Not since Lady Gaga sported a gown constructed from raw meat have butchery and couture coexisted in such close proximity.
Each turkey must adhere to the store’s “Honest to God Guarantee,” which means it was raised humanely, on a natural diet, and served up by workers paid a dignified wage. And unlike the organic meat on offer at New York City’s other artisanal meat shops, it also has to be halal: hand-slaughtered following the strictest Islamic guidelines.
Since opening this past spring, Honest Chops had already developed relationships with farms in Pennsylvania and New Jersey for their chicken, beef and lamb. But they had to start from scratch to source their turkeys. So they hired Yusha Hu, whose company Local Bushel connects local farmers with small retailers like them. Hu’s search led her straight to Goffle Road Poultry Farm in Wyckoff, New Jersey. It was the only nearby farm that met Honest Chops’ criteria of humanely raised, halal-slaughtered turkeys – white-breasted Nicholas turkeys, to be specific.
Tariq’s path to the slaughterhouse was paved with an intermittent engagement with issues concerning his Muslim identity.
Technically, Tariq’s not actually a butcher; though he has slaughtered an animal before, his role falls more on the business end. Google him, and you’ll find several results before the word “butcher” appears: documentary filmmaker and TED Global Fellow among them. Growing up, his exposure to meat included neither sirloin cuts nor ribeye. In the Astoria home he shared with his parents, both born in Pakistan, “Everything was cut into pieces. Everything’s a curry or a stew.” The only foreshadowing, at least in this version of the story, is that the coffee shop where he suggests we meet – a retail space where his mother used to rent out Bollywood movies, just blocks from his childhood home – also used to be a meat store.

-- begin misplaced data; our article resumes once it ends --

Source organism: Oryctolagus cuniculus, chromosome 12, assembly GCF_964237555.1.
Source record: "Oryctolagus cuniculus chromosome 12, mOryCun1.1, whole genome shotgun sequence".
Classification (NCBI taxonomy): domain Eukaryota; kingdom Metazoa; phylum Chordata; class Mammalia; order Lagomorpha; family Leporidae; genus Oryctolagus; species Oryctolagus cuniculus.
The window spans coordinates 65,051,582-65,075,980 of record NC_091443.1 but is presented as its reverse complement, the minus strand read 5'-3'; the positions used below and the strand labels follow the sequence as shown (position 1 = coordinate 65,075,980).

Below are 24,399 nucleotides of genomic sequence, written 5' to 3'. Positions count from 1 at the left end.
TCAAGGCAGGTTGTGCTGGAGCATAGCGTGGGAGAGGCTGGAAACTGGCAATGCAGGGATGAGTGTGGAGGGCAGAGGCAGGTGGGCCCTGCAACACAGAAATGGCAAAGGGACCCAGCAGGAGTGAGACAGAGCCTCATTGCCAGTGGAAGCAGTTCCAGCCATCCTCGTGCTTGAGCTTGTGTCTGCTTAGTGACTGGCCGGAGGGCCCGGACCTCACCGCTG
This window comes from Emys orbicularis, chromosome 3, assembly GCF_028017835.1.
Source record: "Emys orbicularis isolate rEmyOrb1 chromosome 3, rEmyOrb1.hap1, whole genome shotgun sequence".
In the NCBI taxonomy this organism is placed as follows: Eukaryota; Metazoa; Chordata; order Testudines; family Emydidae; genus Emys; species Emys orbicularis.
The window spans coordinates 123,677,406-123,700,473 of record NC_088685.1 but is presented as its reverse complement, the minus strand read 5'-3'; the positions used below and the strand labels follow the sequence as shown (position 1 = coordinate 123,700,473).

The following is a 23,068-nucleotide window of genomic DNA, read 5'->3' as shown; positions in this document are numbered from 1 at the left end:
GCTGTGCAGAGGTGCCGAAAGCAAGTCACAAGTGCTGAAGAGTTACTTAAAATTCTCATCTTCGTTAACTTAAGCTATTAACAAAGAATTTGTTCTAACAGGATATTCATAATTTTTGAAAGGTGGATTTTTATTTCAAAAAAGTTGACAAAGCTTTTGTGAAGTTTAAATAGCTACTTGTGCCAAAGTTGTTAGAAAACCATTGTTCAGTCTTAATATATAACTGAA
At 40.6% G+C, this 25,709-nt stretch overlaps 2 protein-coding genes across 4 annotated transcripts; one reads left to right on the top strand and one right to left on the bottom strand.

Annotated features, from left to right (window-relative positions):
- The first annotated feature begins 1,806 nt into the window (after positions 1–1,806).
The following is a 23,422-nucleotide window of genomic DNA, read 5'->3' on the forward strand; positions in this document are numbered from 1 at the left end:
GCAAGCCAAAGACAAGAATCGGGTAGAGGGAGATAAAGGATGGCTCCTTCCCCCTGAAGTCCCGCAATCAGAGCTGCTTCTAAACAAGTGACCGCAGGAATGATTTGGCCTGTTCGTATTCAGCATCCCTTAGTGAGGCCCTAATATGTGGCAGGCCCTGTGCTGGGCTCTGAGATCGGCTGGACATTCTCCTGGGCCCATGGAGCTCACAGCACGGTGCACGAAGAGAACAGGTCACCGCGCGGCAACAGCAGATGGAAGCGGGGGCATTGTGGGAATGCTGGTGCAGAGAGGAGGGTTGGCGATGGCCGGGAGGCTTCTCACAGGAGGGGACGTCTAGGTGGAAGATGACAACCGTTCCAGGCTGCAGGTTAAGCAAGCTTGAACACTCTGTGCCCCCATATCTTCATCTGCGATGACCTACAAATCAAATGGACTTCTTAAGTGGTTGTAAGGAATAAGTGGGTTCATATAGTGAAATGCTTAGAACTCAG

Tariq’s path to the slaughterhouse was paved with issues concerning his Muslim identity. When his family moved from Queens to Houston, he spent two years in middle school concealing it. “I was so frightened of being called Gandhi that I told everyone I was Jewish,” he says. He passed until a classmate spotted him in a Pakistani restaurant. The attacks on 9/11 and subsequent xenophobia directed at American Muslims compounded matters. He recalls a visit from Tom Delay to his mosque, where the congressman called on congregants to be American before they were Muslim. To Tariq, the message was clear: “Your identity as Muslim is not in line with being American.”
It’s tempting to think that Honest Chops was born from these years of being misrepresented, and from a desire to teach non-Muslims that “halal” is not synonymous with street carts delivering shawarma to workers on their lunch breaks. But this goal is secondary to Tariq’s mission to reclaim the word altogether. “We want to take it back,” he explains, referring to himself, co-founder Khalid Latif and partner Russell Khan. “It’s been ghettoized, unfortunately, and it’s just bad for the animals.”